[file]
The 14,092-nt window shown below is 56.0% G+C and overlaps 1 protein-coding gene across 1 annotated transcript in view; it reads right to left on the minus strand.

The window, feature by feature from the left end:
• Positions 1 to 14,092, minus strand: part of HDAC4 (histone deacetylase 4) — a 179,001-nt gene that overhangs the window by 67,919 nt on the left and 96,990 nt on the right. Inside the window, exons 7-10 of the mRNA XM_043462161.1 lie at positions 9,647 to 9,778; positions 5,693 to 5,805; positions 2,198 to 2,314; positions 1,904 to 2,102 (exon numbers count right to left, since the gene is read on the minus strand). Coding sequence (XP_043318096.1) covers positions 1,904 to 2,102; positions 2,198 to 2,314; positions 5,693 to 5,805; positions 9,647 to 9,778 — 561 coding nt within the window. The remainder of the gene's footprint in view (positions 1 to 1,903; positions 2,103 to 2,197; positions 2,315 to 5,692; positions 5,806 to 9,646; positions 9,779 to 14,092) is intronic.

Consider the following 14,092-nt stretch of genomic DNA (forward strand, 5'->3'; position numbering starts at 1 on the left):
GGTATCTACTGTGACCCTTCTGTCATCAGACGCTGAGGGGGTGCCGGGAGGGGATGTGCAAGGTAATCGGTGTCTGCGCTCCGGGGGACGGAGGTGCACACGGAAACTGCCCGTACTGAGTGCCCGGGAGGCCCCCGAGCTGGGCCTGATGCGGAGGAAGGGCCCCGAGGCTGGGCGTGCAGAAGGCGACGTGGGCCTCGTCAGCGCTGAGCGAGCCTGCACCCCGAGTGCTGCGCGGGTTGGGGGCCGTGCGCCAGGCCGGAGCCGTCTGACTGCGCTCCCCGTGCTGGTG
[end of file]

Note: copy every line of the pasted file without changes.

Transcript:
The 14,092-nt window shown below is 56.0% G+C and overlaps 1 protein-coding gene across 1 annotated transcript in view; it reads right to left on the minus strand.

The window, feature by feature from the left end:
• Positions 1 to 14,092, minus strand: part of HDAC4 (histone deacetylase 4) — a 179,001-nt gene that overhangs the window by 67,919 nt on the left and 96,990 nt on the right. Inside the window, exons 7-10 of the mRNA XM_043462161.1 lie at positions 9,647 to 9,778; positions 5,693 to 5,805; positions 2,198 to 2,314; positions 1,904 to 2,102 (exon numbers count right to left, since the gene is read on the minus strand). Coding sequence (XP_043318096.1) covers positions 1,904 to 2,102; positions 2,198 to 2,314; positions 5,693 to 5,805; positions 9,647 to 9,778 — 561 coding nt within the window. The remainder of the gene's footprint in view (positions 1 to 1,903; positions 2,103 to 2,197; positions 2,315 to 5,692; positions 5,806 to 9,646; positions 9,779 to 14,092) is intronic.

Consider the following 14,092-nt stretch of genomic DNA (forward strand, 5'->3'; position numbering starts at 1 on the left):
GGTATCTACTGTGACCCTTCTGTCATCAGACGCTGAGGGGGTGCCGGGAGGGGATGTGCAAGGTAATCGGTGTCTGCGCTCCGGGGGACGGAGGTGCACACGGAAACTGCCCGTACTGAGTGCCCGGGAGGCCCCCGAGCTGGGCCTGATGCGGAGGAAGGGCCCCGAGGCTGGGCGTGCAGAAGGCGACGTGGGCCTCGTCAGCGCTGAGCGAGCCTGCACCCCGAGTGCTGCGCGGGTTGGGGGCCGTGCGCCAGGCCGGAGCCGTCTGACTGCGCTCCCCGTGCTGGTG